WASHINGTON (AP) — Senate Majority Leader Mitch McConnell was to unveil a $1 trillion Covid-19 rescue package on Thursday, despite a Republican revolt over big spending and differences with the White House as the pandemic crises worsen.
The package, called CARES II, includes separate bills from 10 senators as McConnell seeks to replicate an earlier strategy to launch negotiations with Democrats. But the path will be tougher this time. Republican senators and President Trump are at odds over priorities, and Democrats say it's not nearly enough to stem the health crisis, reopen schools and extend aid to jobless Americans.
McConnell is expected to deliver a speech shortly after the Senate opens, then senators will begin rolling out their separate parts of the package, according to a Republican granted anonymity to discuss the plans.
"Very productive meeting," Treasury Secretary Steven Mnuchin said while leaving a session late Wednesday at the Capitol.
The centerpiece of the Republican effort remains McConnell's liability shield to protect businesses, schools and others from coronavirus-related lawsuits.
The package is not expected to provide any new money for cash-strapped states and cities, which are clamoring for funds, but Republicans propose giving $105 billion to help schools reopen and $15 billion for child-care centers to create safe environments during the pandemic.
The $600 weekly unemployment benefit boost that is expiring Friday will be reduced, likely to $200, and ultimately adjusted according to state jobless benefits rates. Some Republicans say the boost is a disincentive to work, but others prefer a phased approach.
"We cannot allow there to be a cliff in unemployment insurance given we're still at about 11% unemployment," said Senator Rob Portman, R-Ohio.
The bill is likely to be silent on the housing crisis, as a federal eviction moratorium on millions of rental units expires in days.
One key holdup in the talks was Trump's push for a payroll tax cut, according to a Republican granted anonymity to discuss the private talks. Hardly any Republican senators support the idea. Instead, McConnell and some other Republicans prefer another round of direct $1,200 cash payments to Americans.
Sen. Marco Rubio, R-Fla., said there will be another boost for small business lending in the Paycheck Protection Program. "It's going to be big," he said.
The bills will include tax breaks for businesses to hire and retain workers and to help shops and workplaces retool with new safety protocols.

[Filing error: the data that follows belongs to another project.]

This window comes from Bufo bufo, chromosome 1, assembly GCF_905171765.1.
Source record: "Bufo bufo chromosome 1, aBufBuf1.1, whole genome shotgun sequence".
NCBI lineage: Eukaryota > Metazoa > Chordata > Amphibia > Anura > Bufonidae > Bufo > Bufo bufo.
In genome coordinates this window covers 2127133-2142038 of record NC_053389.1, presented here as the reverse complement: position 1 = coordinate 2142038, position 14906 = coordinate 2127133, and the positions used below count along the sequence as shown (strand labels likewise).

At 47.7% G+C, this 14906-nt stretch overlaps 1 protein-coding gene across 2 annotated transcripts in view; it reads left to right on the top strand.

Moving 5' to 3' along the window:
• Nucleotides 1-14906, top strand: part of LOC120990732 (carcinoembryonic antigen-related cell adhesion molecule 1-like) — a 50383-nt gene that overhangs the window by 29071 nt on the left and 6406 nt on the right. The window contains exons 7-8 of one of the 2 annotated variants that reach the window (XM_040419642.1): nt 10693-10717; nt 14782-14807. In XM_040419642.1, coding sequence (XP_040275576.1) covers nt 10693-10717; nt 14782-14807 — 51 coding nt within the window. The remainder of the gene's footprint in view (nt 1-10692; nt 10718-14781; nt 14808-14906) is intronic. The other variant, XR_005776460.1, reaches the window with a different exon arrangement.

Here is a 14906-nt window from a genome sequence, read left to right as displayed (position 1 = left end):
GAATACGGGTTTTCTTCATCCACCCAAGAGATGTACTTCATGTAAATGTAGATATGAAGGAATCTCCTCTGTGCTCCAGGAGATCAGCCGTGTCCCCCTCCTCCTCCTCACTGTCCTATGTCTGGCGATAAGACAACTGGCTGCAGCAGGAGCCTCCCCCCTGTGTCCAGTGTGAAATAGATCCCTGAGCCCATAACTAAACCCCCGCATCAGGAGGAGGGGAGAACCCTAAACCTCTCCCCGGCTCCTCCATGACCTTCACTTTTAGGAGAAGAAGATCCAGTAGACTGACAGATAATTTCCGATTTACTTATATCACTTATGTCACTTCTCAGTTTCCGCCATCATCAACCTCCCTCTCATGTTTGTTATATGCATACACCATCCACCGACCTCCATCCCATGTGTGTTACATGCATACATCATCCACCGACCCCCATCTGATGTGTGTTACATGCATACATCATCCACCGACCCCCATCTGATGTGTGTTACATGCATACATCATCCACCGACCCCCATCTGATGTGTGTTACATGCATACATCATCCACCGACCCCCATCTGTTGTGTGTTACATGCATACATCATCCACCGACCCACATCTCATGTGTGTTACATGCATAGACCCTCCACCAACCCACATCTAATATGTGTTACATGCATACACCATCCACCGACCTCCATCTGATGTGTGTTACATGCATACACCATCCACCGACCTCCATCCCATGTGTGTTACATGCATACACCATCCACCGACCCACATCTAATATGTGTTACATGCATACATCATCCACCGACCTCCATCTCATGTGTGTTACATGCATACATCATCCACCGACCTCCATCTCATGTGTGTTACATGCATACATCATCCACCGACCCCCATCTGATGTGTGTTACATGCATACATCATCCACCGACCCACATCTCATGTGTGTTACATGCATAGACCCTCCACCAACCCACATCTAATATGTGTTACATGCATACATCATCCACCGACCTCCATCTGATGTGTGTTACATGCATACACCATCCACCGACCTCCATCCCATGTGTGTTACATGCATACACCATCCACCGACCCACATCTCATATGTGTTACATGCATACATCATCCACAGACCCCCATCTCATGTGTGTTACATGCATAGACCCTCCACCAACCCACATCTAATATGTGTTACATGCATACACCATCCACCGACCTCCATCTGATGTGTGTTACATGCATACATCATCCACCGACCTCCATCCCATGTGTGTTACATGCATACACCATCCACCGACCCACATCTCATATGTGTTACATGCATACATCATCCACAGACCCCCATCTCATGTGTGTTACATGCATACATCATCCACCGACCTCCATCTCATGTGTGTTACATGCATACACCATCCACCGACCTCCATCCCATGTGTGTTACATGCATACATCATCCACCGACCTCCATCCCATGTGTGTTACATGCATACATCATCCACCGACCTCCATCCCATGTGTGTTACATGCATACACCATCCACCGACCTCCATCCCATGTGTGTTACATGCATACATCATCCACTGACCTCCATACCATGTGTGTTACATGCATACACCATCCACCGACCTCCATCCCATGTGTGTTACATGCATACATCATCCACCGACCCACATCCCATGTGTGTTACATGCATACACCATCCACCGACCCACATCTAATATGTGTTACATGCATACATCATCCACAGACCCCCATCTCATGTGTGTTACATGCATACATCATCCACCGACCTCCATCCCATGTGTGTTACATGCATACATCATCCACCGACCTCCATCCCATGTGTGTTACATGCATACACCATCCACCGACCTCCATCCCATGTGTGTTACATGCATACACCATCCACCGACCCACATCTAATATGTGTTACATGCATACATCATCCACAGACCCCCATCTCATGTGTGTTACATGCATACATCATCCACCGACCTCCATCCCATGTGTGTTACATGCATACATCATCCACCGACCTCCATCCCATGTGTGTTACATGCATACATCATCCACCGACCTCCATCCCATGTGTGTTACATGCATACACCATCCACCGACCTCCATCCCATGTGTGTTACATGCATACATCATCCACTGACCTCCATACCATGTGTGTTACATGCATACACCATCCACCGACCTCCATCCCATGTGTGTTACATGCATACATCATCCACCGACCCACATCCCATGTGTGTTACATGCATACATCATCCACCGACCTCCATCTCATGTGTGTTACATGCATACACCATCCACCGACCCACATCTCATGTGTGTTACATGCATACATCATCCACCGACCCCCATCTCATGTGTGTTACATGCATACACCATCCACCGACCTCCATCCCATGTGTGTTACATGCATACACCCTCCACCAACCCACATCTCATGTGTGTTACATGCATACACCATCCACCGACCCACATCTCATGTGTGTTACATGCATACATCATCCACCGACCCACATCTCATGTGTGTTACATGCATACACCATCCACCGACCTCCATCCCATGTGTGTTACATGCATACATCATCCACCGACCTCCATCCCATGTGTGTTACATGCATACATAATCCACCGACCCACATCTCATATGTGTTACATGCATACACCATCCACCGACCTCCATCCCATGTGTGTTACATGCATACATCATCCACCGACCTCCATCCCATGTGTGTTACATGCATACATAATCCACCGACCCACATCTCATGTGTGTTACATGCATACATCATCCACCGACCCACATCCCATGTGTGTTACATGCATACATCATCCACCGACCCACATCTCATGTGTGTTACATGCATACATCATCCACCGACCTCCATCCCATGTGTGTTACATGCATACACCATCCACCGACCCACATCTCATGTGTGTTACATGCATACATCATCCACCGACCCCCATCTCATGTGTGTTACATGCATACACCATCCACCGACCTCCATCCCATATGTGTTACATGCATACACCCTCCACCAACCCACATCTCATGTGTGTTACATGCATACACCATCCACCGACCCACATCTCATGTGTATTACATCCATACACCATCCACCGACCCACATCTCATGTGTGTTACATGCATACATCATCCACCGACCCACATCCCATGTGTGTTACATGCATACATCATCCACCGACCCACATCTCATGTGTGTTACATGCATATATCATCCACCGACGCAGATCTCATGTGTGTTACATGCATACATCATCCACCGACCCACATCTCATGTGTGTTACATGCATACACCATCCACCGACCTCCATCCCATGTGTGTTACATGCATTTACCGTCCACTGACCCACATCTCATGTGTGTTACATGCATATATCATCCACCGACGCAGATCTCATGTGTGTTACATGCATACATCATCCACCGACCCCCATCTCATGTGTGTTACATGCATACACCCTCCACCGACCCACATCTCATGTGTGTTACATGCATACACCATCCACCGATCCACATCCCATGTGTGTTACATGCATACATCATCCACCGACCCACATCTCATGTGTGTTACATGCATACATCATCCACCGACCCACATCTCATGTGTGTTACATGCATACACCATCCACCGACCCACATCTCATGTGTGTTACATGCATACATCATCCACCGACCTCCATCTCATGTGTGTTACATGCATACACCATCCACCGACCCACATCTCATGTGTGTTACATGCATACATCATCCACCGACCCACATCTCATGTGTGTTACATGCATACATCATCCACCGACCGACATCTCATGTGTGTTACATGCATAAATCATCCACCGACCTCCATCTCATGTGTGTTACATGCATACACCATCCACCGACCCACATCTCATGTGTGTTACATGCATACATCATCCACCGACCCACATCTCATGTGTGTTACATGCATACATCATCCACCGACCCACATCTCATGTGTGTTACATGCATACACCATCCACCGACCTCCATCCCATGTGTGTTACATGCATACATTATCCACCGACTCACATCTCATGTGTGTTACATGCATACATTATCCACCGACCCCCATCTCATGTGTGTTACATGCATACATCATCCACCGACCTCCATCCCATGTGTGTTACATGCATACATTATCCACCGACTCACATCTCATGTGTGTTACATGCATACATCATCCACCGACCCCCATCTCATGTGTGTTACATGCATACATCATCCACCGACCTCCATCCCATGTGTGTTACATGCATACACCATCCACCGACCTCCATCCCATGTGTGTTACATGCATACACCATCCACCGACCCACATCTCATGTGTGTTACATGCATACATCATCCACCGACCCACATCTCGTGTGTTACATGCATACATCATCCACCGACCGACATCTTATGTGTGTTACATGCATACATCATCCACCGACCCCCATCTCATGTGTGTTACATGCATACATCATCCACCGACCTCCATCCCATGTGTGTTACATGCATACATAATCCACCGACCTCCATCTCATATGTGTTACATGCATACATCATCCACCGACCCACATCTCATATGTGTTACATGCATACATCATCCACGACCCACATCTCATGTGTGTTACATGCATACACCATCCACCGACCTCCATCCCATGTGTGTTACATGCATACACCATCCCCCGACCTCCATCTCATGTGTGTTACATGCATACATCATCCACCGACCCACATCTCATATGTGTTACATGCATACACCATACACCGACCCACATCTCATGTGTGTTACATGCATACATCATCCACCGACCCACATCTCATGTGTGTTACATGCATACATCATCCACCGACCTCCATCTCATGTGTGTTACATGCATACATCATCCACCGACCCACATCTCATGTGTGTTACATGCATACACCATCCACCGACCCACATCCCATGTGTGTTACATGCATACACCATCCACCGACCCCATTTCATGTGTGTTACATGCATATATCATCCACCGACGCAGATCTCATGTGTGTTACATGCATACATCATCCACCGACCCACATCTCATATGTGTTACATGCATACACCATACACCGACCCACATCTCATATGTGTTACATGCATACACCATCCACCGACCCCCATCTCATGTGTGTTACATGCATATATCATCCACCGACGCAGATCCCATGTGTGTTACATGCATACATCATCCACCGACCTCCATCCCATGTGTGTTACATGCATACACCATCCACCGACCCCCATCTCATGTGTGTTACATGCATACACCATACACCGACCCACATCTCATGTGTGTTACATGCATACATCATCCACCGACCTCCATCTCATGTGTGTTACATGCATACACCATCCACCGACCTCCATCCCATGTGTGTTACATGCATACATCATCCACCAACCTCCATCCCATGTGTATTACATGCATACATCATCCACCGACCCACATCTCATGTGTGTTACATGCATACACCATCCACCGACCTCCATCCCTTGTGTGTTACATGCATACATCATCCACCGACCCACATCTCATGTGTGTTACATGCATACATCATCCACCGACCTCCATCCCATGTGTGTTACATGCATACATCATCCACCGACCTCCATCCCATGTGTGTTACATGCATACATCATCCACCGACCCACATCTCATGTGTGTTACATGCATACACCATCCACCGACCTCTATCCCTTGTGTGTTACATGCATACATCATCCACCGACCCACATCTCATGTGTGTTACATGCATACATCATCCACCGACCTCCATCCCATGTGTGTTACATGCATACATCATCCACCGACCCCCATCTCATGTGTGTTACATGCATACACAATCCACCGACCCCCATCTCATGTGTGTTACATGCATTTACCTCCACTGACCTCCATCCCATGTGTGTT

The breakthrough on testing money was key after days of debate between Republicans and the White House. Republicans wanted $25 billion, but the Trump administration said the $9 billion in unspent funds from a previous aid deal was sufficient. The two sides settled on adding $16 billion to the unspent funds to reach $25 billion, senators said. There will also be fresh funding for vaccines.
Of the $105 billion for education, Republicans want $70 billion to help K-12 schools reopen, $30 billion for colleges and $5 billion for governors to allocate. Trump wanted school money linked to reopenings, but in McConnell's package the money for K-12 would likely be split between those that have in-person learning and those that don't.
Democrats, who approved House Speaker Nancy Pelosi's more sweeping $3 trillion package two months ago, said the Republican infighting with Trump was delaying needed relief to Americans during the crisis.
"We are just days away from a housing crisis that could be prevented," said Senator Elizabeth Warren, D-Mass.
In their package, Democrats are calling for $430 billion to reopen schools, bigger unemployment benefits and direct aid checks and a sweeping $1 trillion for state and local governments. They also want a fresh round of mortgage and rental assistance and new federal health and safety requirements for workers.
McConnell calls his proposal a "starting point" in negotiations with Democrats. Congress in March approved the massive $2.2 trillion CARES package, the biggest of its kind in U.S. history.
The severity of the virus pandemic is upending American life. Schools are delaying fall openings, states are clamping down with new stay-home orders and the fallout is rippling through an economy ravaged by high unemployment and business uncertainty. A new AP-NORC poll shows very few Americans want full school sessions without restrictions in the fall.
Still, some Republicans said they are unlikely to approve any new aid.
"I just don't see the need for it," Senator Ron Johnson, R-Wis., told reporters on Wednesday.
By LISA MASCARO
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